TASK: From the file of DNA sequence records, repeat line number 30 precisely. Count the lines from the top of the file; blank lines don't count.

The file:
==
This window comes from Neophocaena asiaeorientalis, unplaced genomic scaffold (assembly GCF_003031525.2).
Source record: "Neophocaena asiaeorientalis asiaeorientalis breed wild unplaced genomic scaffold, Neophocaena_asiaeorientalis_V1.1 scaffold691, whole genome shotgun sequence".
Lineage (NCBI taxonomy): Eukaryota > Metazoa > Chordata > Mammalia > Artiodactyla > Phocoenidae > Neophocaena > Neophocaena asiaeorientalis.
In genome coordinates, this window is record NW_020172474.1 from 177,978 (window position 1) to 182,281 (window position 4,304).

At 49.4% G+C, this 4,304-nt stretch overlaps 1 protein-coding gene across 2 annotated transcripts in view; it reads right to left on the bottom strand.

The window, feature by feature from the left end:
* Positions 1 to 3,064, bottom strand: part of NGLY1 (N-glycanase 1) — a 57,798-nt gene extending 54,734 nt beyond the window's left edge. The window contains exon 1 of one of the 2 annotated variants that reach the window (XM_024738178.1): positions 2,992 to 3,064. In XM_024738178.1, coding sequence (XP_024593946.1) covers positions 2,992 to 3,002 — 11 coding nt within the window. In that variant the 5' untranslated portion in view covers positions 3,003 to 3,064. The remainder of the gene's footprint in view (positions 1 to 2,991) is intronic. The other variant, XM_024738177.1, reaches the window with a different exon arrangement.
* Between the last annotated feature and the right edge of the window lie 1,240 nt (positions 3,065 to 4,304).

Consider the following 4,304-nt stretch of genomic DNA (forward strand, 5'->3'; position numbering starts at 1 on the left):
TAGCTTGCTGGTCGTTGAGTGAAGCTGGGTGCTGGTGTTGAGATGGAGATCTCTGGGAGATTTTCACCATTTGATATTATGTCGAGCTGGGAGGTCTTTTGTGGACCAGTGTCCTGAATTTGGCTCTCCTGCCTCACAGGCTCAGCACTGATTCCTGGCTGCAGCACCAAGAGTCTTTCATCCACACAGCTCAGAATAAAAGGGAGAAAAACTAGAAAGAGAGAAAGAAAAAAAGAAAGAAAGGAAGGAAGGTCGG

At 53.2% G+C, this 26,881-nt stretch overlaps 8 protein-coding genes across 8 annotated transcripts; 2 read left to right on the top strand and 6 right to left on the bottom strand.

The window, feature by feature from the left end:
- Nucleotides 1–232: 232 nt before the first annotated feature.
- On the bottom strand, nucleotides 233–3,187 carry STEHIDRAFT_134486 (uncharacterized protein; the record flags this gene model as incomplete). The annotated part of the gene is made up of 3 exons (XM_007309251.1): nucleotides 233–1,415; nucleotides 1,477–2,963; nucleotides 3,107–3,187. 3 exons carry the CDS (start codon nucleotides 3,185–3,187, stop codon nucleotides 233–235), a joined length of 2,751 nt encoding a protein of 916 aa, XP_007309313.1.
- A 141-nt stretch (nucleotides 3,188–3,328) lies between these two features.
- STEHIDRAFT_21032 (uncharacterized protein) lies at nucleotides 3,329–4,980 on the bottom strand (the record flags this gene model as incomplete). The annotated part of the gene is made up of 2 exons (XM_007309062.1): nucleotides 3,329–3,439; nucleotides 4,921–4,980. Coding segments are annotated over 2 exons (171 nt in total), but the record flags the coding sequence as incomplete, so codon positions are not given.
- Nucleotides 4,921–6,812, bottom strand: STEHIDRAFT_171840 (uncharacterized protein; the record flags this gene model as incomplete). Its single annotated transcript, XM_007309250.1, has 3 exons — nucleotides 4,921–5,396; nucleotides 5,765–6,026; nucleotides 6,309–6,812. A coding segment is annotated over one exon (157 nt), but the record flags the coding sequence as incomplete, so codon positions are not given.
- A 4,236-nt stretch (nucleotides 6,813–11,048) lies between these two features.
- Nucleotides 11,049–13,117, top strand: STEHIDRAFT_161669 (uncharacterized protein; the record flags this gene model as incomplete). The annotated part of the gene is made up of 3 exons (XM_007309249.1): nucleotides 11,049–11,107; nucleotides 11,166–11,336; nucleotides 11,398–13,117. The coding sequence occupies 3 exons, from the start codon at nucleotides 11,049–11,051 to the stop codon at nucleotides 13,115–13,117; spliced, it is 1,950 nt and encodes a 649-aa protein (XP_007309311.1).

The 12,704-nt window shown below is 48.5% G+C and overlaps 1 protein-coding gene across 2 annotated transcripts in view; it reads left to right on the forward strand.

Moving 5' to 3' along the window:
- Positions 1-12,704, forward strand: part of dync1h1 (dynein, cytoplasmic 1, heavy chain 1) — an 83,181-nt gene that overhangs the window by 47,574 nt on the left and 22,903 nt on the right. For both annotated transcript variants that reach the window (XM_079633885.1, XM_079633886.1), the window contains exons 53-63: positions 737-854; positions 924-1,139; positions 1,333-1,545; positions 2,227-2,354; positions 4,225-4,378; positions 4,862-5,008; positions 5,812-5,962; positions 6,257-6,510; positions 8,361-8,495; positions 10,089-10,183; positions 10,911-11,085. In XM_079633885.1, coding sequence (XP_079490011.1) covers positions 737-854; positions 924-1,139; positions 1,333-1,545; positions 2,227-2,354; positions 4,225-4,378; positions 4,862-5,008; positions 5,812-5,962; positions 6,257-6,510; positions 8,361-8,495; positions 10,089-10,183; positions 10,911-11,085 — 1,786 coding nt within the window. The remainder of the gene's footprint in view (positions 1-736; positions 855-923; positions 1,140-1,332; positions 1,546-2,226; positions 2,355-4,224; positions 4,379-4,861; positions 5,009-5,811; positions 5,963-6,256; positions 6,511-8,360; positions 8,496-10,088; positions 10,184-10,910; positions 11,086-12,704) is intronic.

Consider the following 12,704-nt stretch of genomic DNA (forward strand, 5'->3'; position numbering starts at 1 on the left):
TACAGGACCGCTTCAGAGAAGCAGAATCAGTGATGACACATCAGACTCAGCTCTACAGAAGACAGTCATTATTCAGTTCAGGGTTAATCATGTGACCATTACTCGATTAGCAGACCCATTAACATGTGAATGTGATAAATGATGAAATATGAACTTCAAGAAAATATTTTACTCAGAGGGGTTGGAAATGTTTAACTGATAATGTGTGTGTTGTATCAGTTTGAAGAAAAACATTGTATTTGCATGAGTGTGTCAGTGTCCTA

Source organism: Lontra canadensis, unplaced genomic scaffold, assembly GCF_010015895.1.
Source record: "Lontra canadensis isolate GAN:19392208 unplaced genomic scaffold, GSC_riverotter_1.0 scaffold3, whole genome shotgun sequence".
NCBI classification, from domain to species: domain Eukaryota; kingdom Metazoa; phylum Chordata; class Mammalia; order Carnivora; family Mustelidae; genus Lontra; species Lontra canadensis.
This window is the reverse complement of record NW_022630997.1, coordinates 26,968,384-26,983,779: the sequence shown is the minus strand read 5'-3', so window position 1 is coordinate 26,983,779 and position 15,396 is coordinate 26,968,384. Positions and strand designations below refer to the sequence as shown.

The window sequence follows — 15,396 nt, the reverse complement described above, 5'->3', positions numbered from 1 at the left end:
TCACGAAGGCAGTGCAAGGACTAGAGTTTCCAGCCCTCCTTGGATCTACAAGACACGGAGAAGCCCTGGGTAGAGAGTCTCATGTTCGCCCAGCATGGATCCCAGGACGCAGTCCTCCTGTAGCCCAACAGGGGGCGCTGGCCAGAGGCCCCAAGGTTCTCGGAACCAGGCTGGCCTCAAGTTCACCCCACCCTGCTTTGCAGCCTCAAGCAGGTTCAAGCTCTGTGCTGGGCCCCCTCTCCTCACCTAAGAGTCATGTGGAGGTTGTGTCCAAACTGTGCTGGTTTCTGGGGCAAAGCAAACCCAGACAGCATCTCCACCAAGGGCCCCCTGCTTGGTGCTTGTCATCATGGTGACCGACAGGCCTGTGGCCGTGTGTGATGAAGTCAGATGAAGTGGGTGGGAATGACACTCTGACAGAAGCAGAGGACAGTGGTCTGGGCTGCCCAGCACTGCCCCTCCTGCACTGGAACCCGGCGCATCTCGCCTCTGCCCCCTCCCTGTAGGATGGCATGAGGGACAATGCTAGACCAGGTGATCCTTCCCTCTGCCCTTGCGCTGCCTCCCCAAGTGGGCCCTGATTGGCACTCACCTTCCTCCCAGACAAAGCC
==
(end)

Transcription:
TCACGAAGGCAGTGCAAGGACTAGAGTTTCCAGCCCTCCTTGGATCTACAAGACACGGAGAAGCCCTGGGTAGAGAGTCTCATGTTCGCCCAGCATGGATCCCAGGACGCAGTCCTCCTGTAGCCCAACAGGGGGCGCTGGCCAGAGGCCCCAAGGTTCTCGGAACCAGGCTGGCCTCAAGTTCACCCCACCCTGCTTTGCAGCCTCAAGCAGGTTCAAGCTCTGTGCTGGGCCCCCTCTCCTCACCTAAGAGTCATGTGGAGGTTGTGTCCAAACTGTGCTGGTTTCTGGGGCAAAGCAAACCCAGACAGCATCTCCACCAAGGGCCCCCTGCTTGGTGCTTGTCATCATGGTGACCGACAGGCCTGTGGCCGTGTGTGATGAAGTCAGATGAAGTGGGTGGGAATGACACTCTGACAGAAGCAGAGGACAGTGGTCTGGGCTGCCCAGCACTGCCCCTCCTGCACTGGAACCCGGCGCATCTCGCCTCTGCCCCCTCCCTGTAGGATGGCATGAGGGACAATGCTAGACCAGGTGATCCTTCCCTCTGCCCTTGCGCTGCCTCCCCAAGTGGGCCCTGATTGGCACTCACCTTCCTCCCAGACAAAGCC